Figure 2: Immunoreactivity in the substantia nigra of patients with Parkinson disease (A,B,D,E,F,G) and Lewy body disease (C). Classical Lewy bodies (A–E) and swollen neurites (F) were heavily immunostained.


Abnormalities in α-syn regulation in sporadic PD are probably linked with pathological gain of function in DA neurons rather than a loss of their function. In model systems with α-syn overexpression, aggregation and deposition preceded DA neurons death. Therefore strategies which reduced the aggregative process repressed neurodegeneration and improved motor deficits in many species, including invertebrates (nematodes and flies), rodents, and non-human primates (Lashuel H, 2013). More scientific reports indicate that soluble oligomers and protofibrils, which are formed relatively early during the fibrillation process of α-syn, seem to be particularly toxic to DA neurons because they can alter key cellular functions, including mitochondrial and ER dysfunction, as well as promote fragmentation of the Golgi apparatus and imbalance in membrane permeability (Fig. 3). (Winner B, 2011)

Figure 3: Possible Causes and Consequences of a- syn aggregation in PD. The fibrillation process involves the aggregation of misfolded monomers into dimers and together with overexpression of the protein lead to small oligomeric species that can be stabilized by β sheet-like interactions. At this stage, synuclein aggregation together with ubiquitin and other cytoskeletal proteins, evolve to higher molecular weight insoluble protofibrils and culminates in the formation of amyloid-like fibrils which facilitate pathological formations such as Lewy Bodies.


Disruption of the UPS – CMA and autophagy system (B)

Among the factors initiating and/or favoring fibrillation, and therefore, DA cell degeneration, is the imbalance between the expression and degradation levels of α-synuclein. In particular, dysfunction of the ubiquitin proteasome system (UPS), chaperone-mediated autophagy (CMA) and macro-autophagy pathways may be involved in inefficient elimination of higher molecular weight of α-synuclein (such as oligomers and fibrils) (Fig. 4). In addition, biopsies in post mortem PD brains indicate approximately 40% reduction in UPS activity, specifically in the DA substantia nigra neurons. (McNaught KS, 2001). Consequently, any abnormalities in those systems enhance the a-synuclein aggregation and neurotoxicity of PD. (Nixon, 2013)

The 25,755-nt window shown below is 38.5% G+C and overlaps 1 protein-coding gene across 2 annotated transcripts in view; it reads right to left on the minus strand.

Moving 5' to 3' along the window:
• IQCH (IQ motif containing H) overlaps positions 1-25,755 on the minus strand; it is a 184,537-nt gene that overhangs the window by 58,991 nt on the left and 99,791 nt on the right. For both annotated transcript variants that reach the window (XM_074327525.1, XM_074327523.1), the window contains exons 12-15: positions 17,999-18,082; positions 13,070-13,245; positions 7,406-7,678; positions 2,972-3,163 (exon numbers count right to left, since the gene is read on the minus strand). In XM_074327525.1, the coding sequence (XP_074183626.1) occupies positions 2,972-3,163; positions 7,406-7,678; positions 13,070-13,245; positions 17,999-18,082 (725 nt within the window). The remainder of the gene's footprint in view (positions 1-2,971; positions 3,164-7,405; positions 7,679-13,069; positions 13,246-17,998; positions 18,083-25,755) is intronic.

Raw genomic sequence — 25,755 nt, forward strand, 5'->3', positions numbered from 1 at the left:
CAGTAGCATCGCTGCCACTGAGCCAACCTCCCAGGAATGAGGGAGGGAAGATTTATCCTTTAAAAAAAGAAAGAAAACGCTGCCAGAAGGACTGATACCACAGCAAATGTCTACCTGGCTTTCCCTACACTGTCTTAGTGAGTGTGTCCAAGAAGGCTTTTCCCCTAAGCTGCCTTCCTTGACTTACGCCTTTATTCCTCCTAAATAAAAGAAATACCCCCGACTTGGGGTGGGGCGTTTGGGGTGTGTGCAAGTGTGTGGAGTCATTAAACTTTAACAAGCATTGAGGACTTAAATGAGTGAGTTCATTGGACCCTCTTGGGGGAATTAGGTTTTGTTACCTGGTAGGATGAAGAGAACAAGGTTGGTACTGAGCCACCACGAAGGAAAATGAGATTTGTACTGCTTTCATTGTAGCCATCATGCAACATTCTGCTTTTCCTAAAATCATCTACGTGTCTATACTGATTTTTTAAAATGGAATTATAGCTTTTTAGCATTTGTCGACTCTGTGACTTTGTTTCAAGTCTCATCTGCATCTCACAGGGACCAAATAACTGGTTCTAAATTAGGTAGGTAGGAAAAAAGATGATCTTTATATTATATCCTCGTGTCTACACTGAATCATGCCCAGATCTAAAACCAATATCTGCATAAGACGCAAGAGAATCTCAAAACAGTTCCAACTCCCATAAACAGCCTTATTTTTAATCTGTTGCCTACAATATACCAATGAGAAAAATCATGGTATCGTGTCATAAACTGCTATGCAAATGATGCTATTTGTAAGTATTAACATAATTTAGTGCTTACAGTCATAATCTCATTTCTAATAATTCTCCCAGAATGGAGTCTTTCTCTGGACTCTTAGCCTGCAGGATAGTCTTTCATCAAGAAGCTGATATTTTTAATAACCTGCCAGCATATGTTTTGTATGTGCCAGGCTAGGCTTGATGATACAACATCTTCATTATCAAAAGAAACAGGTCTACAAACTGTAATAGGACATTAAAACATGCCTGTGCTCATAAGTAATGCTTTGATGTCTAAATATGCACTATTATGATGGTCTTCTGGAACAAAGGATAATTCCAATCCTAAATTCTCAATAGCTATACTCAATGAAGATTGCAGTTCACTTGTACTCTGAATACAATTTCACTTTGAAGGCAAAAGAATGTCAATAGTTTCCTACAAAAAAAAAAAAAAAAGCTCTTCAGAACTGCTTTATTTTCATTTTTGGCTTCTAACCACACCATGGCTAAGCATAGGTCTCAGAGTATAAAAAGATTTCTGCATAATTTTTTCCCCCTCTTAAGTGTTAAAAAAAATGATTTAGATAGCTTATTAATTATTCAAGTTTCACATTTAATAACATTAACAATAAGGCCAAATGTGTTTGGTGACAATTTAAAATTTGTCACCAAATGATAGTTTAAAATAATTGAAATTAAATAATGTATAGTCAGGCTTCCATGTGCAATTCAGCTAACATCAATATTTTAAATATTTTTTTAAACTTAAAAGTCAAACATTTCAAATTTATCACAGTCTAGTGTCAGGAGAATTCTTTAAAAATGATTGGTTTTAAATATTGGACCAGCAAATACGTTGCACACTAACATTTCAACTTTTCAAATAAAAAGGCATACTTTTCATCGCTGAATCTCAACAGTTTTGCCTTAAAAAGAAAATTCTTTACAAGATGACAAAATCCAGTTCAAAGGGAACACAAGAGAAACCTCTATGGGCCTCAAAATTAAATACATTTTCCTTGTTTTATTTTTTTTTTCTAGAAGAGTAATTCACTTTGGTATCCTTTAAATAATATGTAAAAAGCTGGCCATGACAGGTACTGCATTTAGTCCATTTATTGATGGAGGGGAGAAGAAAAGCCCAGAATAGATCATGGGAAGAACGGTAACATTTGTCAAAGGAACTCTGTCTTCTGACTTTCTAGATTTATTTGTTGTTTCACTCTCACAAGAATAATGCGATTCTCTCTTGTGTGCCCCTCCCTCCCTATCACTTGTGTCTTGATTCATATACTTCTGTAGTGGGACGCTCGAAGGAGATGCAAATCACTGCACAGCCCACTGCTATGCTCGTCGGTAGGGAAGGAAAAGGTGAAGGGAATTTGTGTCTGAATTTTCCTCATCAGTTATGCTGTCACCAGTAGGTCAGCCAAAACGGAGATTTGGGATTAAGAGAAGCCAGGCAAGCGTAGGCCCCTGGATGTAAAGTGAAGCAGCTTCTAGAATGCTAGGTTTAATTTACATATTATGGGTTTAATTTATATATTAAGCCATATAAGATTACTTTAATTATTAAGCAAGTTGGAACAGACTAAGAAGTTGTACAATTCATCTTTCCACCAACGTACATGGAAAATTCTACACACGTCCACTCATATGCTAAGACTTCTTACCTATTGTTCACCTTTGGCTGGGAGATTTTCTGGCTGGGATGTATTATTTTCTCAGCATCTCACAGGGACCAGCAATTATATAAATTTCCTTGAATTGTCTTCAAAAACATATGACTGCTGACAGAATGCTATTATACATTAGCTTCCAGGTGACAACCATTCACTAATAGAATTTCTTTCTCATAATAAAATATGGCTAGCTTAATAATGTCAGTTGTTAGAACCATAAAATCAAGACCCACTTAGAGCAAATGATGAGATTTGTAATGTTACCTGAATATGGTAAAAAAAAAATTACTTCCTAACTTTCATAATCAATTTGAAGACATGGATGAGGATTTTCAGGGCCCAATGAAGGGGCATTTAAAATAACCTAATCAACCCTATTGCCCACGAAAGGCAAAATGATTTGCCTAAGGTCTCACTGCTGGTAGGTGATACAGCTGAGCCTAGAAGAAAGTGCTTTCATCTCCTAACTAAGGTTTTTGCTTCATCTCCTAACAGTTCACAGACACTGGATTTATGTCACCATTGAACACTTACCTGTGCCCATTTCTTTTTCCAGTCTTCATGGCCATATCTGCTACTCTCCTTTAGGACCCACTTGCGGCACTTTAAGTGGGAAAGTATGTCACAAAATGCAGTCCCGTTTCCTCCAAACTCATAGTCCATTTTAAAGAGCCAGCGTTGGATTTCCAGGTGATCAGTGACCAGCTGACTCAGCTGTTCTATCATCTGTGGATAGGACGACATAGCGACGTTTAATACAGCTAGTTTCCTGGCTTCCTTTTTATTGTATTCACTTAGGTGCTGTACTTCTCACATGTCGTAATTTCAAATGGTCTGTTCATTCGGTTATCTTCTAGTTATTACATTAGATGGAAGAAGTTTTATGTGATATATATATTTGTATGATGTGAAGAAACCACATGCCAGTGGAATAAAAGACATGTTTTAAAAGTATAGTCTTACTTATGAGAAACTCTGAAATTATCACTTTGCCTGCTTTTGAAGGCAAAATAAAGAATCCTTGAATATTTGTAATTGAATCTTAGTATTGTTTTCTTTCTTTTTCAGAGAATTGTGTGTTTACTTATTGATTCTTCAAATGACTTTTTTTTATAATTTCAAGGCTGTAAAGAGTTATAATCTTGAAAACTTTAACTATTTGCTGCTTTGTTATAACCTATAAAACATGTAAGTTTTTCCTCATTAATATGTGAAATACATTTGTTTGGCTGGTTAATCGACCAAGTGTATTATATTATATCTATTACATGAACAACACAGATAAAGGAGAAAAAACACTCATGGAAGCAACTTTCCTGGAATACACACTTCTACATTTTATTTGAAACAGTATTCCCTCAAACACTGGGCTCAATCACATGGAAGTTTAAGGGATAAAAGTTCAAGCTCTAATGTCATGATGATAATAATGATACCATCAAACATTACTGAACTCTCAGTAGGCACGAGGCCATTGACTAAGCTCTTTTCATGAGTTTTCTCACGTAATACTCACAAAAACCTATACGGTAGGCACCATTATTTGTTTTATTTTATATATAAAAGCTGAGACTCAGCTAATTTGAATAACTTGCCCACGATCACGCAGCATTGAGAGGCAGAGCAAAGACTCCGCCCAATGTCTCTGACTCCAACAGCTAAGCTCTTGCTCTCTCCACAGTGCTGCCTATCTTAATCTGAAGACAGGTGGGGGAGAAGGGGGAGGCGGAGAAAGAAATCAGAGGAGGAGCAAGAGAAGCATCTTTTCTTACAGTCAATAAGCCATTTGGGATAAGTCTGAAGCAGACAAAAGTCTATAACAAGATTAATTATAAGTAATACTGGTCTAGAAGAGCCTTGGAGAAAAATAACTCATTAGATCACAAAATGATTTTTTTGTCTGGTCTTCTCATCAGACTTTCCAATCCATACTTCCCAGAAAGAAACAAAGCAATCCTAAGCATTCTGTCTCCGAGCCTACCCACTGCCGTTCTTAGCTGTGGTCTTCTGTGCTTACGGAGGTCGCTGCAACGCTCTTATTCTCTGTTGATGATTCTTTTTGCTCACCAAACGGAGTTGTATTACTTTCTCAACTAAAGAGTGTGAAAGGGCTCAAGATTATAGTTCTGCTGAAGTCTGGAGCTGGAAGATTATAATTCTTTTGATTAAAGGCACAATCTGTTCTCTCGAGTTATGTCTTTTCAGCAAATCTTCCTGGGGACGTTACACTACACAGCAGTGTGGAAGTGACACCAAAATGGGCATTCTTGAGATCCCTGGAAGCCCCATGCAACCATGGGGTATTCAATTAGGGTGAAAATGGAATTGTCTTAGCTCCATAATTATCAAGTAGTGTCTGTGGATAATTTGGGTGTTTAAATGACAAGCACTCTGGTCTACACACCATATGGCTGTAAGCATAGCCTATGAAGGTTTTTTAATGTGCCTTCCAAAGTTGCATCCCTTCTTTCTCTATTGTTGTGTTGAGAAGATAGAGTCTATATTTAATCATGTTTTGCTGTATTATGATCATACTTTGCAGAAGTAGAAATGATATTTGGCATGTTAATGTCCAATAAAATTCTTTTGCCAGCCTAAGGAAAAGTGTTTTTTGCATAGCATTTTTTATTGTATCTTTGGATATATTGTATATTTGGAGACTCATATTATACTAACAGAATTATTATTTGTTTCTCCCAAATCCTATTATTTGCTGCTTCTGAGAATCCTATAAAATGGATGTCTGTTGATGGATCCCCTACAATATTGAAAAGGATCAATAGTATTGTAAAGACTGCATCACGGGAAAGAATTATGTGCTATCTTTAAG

Figure 4:  Those three systems regulate co-ordinately to maintain intracellular protein homeostasis. The chaperones are composed of heat-shock proteins, represent the first line of defense in providing the adequate folding of proteins. When a native folding state cannot be accomplished, the chaperones will direct the misfolded protein for degradation by the proteasome. The autophagy process involves a phagophore which matures into a double-membrane structure called autophagosome that engulfs the misfolded protein substrate. The autophagosome then fuses with a lysosome to form autolysosomes, and the misfolded protein is hydrolysed by acidic lysosomal hydrolases.


Mitochondrial homeostasis (C)

Enlarged mitochondria with disrupted cristae have been observed in nigral neurons from PD patients, which confirms the view that mitochondrial quality control is defective in sporadic PD (Greene JC, 2003 April). Mitochondrial quality control refers to cellular mechanisms that ensure proper functioning of the mitochondrial network, which is essential for DA neurons (and generally cellular) physiology and survival. It involves several functional aspects, including damage prevention and repair mechanisms, autophagic elimination of dysfunctional/damaged organelles (known as mitophagy), and neosynthesis of mitochondrial DNA- and nuclear DNA-encoded mitochondrial proteins for mitochondria biogenesis. In addition, mitochondrial dysfunction can cause ATP depletion and necrosis, and these organelles are also involved in the regulation of apoptotic cell death. Moreover, mitochondria are the primary source of reactive oxygen species (ROS) production in cells. Under normal conditions, up to 2% of the total cellular mitochondrial O2 consumption may be related to the generation of ROS, which is known that in high rates lead to loss of cellular function, and eventually apoptosis. The brain is particularly vulnerable to ROS effects, due to its high oxygen demand. Biological macromolecules such as lipids, proteins and nucleic acids isolated from substantia nigra tissue of patients with PD show increased oxidative damage to DA neurons (reference?). Taken together, these findings have placed the abnormal mitochondrial homeostasis to the focus of current neuronal cell death research. (C. Henchcliffe, 2008) (G.H. Kim, 2015).